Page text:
“We felt that there was no one better than The Onion to help us reach a millennial audience,” he said.

McDonagh said Lenovo and the global marketing agency DigitasLBi were partners in helping build the project, but the clients recognized the abilities of The Onion writers.

Some of the ways Lenovo is used in the series is “Brad” using a Lenovo computer, characters mispronouncing the company’s name and press conferences using a Lenovo backdrop.

Lenovo, which is in a marketing partnership with the NFL, wanted to leverage that partnership with a humorous bent, Berman said.

The Onion plans to continue forging business relationships like the one with Lenovo.

McAvoy said The Onion will be launching a few partnerships in 2014. Many of the current advertising campaigns are short-term projects, but the company is working on creating multi-year campaigns, he said.

“We’ll work with brands in the same way that we develop our own brand,” McDonagh said.

The Onion’s Audience

McDonagh said Onion Labs applies the same approach to creating branded content that the company applies to The Onion itself.

McAvoy said The Onion’s main reader demographic is between 18 and 34 years old and smart. He said while it doesn’t have direct competition with another outlet, it gets a similar audience as The Economist, The New York Times and other websites that well informed readers visit.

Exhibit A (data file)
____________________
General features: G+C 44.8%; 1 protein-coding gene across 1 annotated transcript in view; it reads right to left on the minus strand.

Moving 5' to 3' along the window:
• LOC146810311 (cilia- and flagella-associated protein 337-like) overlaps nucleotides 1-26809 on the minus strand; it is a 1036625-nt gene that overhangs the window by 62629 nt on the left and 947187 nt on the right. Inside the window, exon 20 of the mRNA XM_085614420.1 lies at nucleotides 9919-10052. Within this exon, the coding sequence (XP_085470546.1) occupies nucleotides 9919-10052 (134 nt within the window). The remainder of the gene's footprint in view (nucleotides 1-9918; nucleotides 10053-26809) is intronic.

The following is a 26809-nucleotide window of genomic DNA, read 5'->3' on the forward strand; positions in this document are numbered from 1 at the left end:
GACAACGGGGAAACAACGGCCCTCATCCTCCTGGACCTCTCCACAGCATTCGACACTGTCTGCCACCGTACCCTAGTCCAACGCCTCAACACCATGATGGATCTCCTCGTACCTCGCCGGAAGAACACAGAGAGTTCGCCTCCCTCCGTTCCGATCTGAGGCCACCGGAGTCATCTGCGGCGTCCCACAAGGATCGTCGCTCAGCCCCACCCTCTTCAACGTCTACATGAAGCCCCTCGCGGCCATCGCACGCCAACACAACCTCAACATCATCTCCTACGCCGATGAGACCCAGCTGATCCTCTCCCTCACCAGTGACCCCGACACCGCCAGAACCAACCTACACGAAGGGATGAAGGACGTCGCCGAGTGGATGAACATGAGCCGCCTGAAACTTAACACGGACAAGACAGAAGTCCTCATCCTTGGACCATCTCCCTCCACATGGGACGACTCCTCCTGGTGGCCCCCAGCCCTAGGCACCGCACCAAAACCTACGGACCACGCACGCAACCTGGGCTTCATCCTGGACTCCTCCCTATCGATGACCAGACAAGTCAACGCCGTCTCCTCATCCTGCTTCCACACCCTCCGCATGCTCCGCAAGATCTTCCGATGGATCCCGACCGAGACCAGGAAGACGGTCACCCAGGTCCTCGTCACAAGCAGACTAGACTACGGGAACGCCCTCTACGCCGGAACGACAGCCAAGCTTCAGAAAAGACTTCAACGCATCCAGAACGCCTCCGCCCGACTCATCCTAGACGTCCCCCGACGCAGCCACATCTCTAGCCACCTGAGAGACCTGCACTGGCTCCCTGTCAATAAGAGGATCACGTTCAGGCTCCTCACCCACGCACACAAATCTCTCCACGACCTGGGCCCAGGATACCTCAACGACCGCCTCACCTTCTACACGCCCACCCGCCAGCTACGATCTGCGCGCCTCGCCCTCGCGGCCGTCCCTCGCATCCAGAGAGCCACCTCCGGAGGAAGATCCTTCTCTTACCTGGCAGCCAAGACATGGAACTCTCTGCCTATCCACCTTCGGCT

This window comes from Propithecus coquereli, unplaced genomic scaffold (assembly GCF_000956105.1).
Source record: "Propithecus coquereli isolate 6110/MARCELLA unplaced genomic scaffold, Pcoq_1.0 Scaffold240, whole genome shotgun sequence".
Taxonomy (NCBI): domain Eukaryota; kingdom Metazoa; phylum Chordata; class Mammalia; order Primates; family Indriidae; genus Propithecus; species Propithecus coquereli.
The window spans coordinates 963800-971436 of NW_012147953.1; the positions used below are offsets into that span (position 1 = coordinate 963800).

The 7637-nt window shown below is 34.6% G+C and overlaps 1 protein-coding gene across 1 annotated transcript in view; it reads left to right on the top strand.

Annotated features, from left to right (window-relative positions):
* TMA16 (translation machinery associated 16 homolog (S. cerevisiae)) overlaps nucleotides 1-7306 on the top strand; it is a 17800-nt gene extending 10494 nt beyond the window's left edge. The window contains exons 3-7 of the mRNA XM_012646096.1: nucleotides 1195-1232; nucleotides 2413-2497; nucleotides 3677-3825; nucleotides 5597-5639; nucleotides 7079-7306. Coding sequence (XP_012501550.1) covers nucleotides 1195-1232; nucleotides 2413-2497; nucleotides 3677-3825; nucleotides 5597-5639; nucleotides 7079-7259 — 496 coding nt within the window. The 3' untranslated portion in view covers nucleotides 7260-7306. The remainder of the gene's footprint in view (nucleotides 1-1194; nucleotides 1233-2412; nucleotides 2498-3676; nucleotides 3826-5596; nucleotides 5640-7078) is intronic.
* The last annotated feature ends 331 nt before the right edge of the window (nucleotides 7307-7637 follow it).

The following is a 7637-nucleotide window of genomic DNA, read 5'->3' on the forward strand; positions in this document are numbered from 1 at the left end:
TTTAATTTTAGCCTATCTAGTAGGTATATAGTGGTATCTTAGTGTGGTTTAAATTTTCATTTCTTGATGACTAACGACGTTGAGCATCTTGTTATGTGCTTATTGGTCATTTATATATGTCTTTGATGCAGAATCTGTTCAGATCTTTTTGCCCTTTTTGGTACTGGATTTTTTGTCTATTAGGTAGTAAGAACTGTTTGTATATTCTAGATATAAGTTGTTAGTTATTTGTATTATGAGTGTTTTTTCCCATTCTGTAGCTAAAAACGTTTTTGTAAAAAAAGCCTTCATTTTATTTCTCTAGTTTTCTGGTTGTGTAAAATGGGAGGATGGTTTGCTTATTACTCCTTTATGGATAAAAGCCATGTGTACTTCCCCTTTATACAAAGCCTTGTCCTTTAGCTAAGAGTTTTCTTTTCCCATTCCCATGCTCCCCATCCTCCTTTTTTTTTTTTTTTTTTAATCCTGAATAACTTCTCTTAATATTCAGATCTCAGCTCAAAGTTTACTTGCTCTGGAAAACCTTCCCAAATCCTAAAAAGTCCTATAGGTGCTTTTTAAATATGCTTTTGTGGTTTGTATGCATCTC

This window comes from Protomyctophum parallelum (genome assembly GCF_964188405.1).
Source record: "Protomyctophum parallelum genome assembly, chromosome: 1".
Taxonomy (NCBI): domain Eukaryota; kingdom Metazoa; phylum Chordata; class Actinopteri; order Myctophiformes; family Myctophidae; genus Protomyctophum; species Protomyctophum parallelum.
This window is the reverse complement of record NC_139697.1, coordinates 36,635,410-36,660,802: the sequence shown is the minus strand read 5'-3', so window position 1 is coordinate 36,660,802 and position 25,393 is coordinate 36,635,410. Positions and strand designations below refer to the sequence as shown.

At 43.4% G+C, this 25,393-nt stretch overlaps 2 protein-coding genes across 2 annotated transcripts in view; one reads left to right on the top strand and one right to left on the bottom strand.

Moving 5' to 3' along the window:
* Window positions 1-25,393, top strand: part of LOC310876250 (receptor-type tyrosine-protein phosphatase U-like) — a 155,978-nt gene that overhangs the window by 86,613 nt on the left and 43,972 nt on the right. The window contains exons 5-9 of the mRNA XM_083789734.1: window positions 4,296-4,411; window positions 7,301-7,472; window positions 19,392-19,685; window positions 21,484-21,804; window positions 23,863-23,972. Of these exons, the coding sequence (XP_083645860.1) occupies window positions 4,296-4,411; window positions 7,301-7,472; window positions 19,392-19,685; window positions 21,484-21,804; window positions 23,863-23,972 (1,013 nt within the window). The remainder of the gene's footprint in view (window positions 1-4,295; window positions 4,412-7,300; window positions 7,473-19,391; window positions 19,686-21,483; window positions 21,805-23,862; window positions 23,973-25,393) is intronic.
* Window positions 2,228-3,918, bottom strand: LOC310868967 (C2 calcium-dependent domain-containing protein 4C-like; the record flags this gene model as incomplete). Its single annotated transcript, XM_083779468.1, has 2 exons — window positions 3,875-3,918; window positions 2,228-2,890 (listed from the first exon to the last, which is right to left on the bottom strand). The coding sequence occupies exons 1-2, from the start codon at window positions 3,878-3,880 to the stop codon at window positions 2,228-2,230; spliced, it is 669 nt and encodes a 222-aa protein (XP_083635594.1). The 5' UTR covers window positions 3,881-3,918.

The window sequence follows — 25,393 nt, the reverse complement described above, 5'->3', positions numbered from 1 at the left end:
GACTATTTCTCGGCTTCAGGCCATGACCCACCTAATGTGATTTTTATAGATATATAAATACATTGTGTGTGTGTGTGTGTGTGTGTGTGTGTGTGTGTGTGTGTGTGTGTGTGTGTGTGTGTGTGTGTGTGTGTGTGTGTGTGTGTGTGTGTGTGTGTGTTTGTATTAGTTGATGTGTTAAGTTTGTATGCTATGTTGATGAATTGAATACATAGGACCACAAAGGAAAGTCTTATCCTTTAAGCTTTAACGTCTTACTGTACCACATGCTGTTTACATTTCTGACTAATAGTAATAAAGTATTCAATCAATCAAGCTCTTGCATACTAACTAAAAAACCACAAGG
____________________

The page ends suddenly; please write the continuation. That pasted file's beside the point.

The Onion describes that readership another way.

In the franchising section of its website, there is a note from a fictional character named H. Cuthbert Zweibel that describes the readership.

It reads: “The typical Onion reader tends to be an almost insufferably literate and unbearably thoughtful type, the sort of person whose emotional shortcomings render them unable to face the world without filtering it through a veil of sarcasm.”

The Onion’s readers seem to have responded well to the company becoming exclusively digital.

McAvoy said there has not been major backlash.

“In the end, people understand [that making] a print edition profitable has become increasingly difficult,” McAvoy said.